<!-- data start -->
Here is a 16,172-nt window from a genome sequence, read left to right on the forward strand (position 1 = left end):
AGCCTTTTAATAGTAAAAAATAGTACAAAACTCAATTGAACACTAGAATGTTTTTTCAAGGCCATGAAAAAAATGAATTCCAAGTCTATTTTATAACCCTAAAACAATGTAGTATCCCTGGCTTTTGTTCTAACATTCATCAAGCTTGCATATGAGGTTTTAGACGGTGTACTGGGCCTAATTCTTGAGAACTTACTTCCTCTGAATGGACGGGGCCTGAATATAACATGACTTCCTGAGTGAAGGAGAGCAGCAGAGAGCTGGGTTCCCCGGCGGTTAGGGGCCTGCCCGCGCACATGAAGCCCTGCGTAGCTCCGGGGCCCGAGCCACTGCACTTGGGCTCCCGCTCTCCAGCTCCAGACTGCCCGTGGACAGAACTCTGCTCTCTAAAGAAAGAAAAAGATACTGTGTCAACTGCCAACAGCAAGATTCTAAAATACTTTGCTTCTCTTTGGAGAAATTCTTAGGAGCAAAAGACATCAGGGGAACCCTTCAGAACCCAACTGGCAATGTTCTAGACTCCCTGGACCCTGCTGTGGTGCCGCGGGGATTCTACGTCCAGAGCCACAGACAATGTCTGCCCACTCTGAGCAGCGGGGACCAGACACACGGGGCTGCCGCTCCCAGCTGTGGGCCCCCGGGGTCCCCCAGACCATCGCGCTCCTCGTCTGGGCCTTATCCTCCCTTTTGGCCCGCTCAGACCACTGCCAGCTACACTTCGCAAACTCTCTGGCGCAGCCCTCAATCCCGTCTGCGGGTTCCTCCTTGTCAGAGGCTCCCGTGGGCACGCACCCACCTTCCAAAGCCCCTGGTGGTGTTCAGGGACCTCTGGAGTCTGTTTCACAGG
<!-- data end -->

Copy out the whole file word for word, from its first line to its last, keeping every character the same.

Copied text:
Here is a 16,172-nt window from a genome sequence, read left to right on the forward strand (position 1 = left end):
AGCCTTTTAATAGTAAAAAATAGTACAAAACTCAATTGAACACTAGAATGTTTTTTCAAGGCCATGAAAAAAATGAATTCCAAGTCTATTTTATAACCCTAAAACAATGTAGTATCCCTGGCTTTTGTTCTAACATTCATCAAGCTTGCATATGAGGTTTTAGACGGTGTACTGGGCCTAATTCTTGAGAACTTACTTCCTCTGAATGGACGGGGCCTGAATATAACATGACTTCCTGAGTGAAGGAGAGCAGCAGAGAGCTGGGTTCCCCGGCGGTTAGGGGCCTGCCCGCGCACATGAAGCCCTGCGTAGCTCCGGGGCCCGAGCCACTGCACTTGGGCTCCCGCTCTCCAGCTCCAGACTGCCCGTGGACAGAACTCTGCTCTCTAAAGAAAGAAAAAGATACTGTGTCAACTGCCAACAGCAAGATTCTAAAATACTTTGCTTCTCTTTGGAGAAATTCTTAGGAGCAAAAGACATCAGGGGAACCCTTCAGAACCCAACTGGCAATGTTCTAGACTCCCTGGACCCTGCTGTGGTGCCGCGGGGATTCTACGTCCAGAGCCACAGACAATGTCTGCCCACTCTGAGCAGCGGGGACCAGACACACGGGGCTGCCGCTCCCAGCTGTGGGCCCCCGGGGTCCCCCAGACCATCGCGCTCCTCGTCTGGGCCTTATCCTCCCTTTTGGCCCGCTCAGACCACTGCCAGCTACACTTCGCAAACTCTCTGGCGCAGCCCTCAATCCCGTCTGCGGGTTCCTCCTTGTCAGAGGCTCCCGTGGGCACGCACCCACCTTCCAAAGCCCCTGGTGGTGTTCAGGGACCTCTGGAGTCTGTTTCACAGG